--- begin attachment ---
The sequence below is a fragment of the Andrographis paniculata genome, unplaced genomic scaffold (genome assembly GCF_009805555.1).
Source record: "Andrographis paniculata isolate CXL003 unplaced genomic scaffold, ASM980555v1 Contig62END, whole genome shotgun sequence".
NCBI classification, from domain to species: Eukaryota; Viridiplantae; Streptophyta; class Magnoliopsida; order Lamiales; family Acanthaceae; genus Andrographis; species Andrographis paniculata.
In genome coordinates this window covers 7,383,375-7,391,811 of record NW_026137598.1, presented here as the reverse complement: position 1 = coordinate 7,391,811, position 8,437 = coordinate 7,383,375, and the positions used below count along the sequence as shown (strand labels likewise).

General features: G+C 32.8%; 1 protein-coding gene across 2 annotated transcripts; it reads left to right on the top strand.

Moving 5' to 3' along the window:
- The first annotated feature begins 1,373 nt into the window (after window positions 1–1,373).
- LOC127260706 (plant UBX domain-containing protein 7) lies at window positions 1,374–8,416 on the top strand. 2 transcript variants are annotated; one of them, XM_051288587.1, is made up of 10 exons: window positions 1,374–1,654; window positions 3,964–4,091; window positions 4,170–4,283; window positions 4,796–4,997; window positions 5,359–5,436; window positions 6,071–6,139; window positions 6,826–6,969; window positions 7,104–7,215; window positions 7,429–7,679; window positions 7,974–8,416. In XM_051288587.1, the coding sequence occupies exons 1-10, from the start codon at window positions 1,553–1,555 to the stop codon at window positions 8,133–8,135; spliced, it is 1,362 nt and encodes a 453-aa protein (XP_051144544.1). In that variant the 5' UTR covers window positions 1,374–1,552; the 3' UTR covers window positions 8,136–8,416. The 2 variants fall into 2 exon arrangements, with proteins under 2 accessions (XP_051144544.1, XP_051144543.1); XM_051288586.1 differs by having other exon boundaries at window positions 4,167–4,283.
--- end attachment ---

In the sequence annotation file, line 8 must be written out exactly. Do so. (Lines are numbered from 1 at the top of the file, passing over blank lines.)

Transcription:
- LOC127260706 (plant UBX domain-containing protein 7) lies at window positions 1,374–8,416 on the top strand. 2 transcript variants are annotated; one of them, XM_051288587.1, is made up of 10 exons: window positions 1,374–1,654; window positions 3,964–4,091; window positions 4,170–4,283; window positions 4,796–4,997; window positions 5,359–5,436; window positions 6,071–6,139; window positions 6,826–6,969; window positions 7,104–7,215; window positions 7,429–7,679; window positions 7,974–8,416. In XM_051288587.1, the coding sequence occupies exons 1-10, from the start codon at window positions 1,553–1,555 to the stop codon at window positions 8,133–8,135; spliced, it is 1,362 nt and encodes a 453-aa protein (XP_051144544.1). In that variant the 5' UTR covers window positions 1,374–1,552; the 3' UTR covers window positions 8,136–8,416. The 2 variants fall into 2 exon arrangements, with proteins under 2 accessions (XP_051144544.1, XP_051144543.1); XM_051288586.1 differs by having other exon boundaries at window positions 4,167–4,283.